Analysing the stroop effect
In a Stroop task, participants are presented with a list of words, with each word displayed in a color of ink. The participant’s task is to say out loud the color of the ink in which the word is printed. The task has two conditions: a congruent words condition, and an incongruent words condition. In the congruent words condition, the words being displayed are color words whose names match the colors in which they are printed: for example RED, BLUE. In the incongruent words condition, the words displayed are color words whose names do not match the colors in which they are printed: for example PURPLE, ORANGE. In each case, we measure the time it takes to name the ink colors in equally-sized lists. Each participant will go through and record a time from each condition.
What is the independent variable? What is the dependent variable?
Independent variable is a variable that is controlled in an experiment. In this problem it is
whether the words are congruent or incongruent.
Dependent variable is the variable being tested. In this problem it is the time to read congruent
and incongruent words
What is an appropriate set of hypotheses for this task? What kind of statistical test do you expect to perform?
The appropriate hypotheses are if there is a difference between in the reading time of congruent and incongruent words. If there is a difference, we can infer that the Stroop effect exists. correction The null hypotheses is there is no difference between the reading time of congruent words and incongruent words. Mathematically, Ho: u_congruent – u_incongruent = 0 The alternate hypotheses is there is a difference between the reading time of congruent words and incongruent words and Stroop effect does exist. Mathematically, Ha : u_congruent – u_incongruent != 0 where, Ho is null hypotheses, Ha is alternate hypotheses, u_congruent is the population mean of reading time of congruent words, u_incongruent is the population mean of reading time of incongruent words, ‘=’ is arithmetic sign for equal to, ‘!=’ is the sign for not equal to, If we get enough evidence that we can reject null hypotheses, we will support our alternative hypotheses and infer that there is a difference between reading time of congruent and incongruent words i.e. Stroop Effect exist. I’ll perform two side T-test for paired samples. I chose this because the population standard deviation is unknown. The other reason is our two sets of observations are not independent but paired. This means the same person is recorded twice(once for congruent and other for incongruent).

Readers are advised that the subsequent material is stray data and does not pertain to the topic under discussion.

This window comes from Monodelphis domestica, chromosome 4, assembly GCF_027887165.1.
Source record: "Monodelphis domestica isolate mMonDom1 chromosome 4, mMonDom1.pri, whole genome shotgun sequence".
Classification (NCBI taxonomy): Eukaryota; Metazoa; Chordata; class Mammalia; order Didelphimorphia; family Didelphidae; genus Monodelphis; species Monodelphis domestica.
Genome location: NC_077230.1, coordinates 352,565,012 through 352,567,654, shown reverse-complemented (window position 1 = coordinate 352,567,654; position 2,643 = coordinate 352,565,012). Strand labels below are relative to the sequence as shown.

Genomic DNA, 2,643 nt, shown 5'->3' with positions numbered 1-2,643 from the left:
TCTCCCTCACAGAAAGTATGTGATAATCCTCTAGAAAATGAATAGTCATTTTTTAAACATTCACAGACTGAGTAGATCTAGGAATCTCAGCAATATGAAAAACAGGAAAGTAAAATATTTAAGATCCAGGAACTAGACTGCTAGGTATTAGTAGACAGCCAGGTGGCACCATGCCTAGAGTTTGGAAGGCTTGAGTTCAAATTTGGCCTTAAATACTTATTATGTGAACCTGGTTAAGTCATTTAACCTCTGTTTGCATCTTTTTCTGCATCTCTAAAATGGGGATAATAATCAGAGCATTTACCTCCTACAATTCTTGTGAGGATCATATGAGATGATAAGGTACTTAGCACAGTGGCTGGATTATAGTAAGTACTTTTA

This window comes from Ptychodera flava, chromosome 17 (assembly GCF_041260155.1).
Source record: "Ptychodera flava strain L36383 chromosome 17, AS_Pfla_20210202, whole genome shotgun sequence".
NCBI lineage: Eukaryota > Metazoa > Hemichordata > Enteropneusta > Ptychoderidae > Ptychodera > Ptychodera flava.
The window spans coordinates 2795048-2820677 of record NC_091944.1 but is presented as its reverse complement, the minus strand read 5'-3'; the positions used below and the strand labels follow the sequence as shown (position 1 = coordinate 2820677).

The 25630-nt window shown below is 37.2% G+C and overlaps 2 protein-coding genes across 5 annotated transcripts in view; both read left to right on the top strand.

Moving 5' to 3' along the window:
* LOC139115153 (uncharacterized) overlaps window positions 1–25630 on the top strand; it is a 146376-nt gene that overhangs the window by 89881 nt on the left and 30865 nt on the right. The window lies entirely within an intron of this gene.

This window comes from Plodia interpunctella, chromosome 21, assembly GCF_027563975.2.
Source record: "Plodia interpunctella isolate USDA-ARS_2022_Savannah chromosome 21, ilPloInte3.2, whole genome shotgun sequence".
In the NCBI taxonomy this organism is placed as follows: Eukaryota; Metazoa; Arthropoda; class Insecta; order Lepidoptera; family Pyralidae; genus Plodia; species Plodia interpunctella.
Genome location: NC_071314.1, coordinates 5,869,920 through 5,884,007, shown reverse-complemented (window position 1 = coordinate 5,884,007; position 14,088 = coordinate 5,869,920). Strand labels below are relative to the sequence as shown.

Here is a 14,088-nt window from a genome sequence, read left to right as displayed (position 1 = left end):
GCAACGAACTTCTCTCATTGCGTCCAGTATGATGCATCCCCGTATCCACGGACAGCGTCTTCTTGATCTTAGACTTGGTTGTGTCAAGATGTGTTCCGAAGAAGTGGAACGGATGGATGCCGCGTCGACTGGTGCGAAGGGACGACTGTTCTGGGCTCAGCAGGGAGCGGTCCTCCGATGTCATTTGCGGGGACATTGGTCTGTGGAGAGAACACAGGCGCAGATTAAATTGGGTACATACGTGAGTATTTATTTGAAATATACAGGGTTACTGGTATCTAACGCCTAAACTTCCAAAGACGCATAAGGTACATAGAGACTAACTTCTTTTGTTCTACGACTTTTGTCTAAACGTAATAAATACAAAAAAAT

import pandas as pd import numpy as np from scipy import stats import matplotlib.pyplot as plt
The visualizations describe the given situations
N = len(array) con = array[:,0] incon = array[:,1] ind = np.arange(N) width = 0.5 p1 = plt.bar(ind,con,width) p2 = plt.bar(ind,incon,width,bottom=con) plt.ylabel('Reading Time') plt.title('Reading time for Congruent and Incongruent') plt.legend((p1, p2), ('Congruent', 'Incongruent')) plt.show()
We can clearly see from the visualization that time taken to read incongruent words is higher
than the time taken to read incongruent words.
Now,we perform the statistical test to find out the confidence level and critical statistic value. And check if we can reject the null hypothesis.
diff=array[:,0]-array[:,1] #Difference vector of two reading times diff
array([ -7.199, -1.95 , -11.65 , -7.057, -8.134, -8.64 , -9.88 , -8.407, -11.361, -11.802, -2.196, -3.346, -2.437, -3.401, -17.055, -10.028, -6.644, -9.79 , -6.081, -21.919, -10.95 , -3.727, -2.348, -5.153])
u_diff=diff.mean() #Mean of the difference vector u_diff
std_diff=diff.std() #Standard Deviation of the difference std_diff
se_diff=std_diff/np.sqrt(n) #Standard Error se_diff
t=(u_diff-0)/se_diff #Calculated t-statistic t
dof=n-1 #Degrees of Freedom dof
critical_t= stats.t.ppf(1-0.025, dof) #Crtical value given apha=0.05 critical_t
Standard Error : 0.9721 Degree of Freedom: dof= n-1= 23 Calculated T statistic: t = 8.193 For apha
= 0.05 , Critical Value is +- 2.0686 p value is nearly 0.000001
Hence, our T-statistic is greater than critical value and falls under the critical region, we reject
our Null Hypotheses. Also the p-value is much less than 0.05, hence there is strong evidence in
support of alternate hypotheses.
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